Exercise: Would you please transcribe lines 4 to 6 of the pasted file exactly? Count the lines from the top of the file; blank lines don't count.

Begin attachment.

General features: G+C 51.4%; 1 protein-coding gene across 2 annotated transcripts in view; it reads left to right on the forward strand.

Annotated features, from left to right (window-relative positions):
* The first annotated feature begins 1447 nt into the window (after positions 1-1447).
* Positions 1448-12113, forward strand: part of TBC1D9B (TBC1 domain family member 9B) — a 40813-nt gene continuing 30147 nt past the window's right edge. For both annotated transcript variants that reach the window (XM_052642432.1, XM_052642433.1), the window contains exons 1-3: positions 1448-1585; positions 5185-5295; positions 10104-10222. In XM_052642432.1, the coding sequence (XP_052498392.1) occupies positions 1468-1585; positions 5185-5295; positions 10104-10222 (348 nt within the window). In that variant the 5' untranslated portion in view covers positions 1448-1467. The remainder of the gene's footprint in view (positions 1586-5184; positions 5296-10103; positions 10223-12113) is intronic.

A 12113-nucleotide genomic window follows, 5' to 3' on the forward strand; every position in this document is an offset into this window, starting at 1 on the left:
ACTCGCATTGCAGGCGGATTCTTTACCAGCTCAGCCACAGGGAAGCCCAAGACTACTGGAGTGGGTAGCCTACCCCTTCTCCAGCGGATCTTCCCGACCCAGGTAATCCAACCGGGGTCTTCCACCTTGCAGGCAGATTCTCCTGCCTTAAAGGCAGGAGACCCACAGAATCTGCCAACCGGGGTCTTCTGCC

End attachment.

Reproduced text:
* Positions 1448-12113, forward strand: part of TBC1D9B (TBC1 domain family member 9B) — a 40813-nt gene continuing 30147 nt past the window's right edge. For both annotated transcript variants that reach the window (XM_052642432.1, XM_052642433.1), the window contains exons 1-3: positions 1448-1585; positions 5185-5295; positions 10104-10222. In XM_052642432.1, the coding sequence (XP_052498392.1) occupies positions 1468-1585; positions 5185-5295; positions 10104-10222 (348 nt within the window). In that variant the 5' untranslated portion in view covers positions 1448-1467. The remainder of the gene's footprint in view (positions 1586-5184; positions 5296-10103; positions 10223-12113) is intronic.

A 12113-nucleotide genomic window follows, 5' to 3' on the forward strand; every position in this document is an offset into this window, starting at 1 on the left:
ACTCGCATTGCAGGCGGATTCTTTACCAGCTCAGCCACAGGGAAGCCCAAGACTACTGGAGTGGGTAGCCTACCCCTTCTCCAGCGGATCTTCCCGACCCAGGTAATCCAACCGGGGTCTTCCACCTTGCAGGCAGATTCTCCTGCCTTAAAGGCAGGAGACCCACAGAATCTGCCAACCGGGGTCTTCTGCC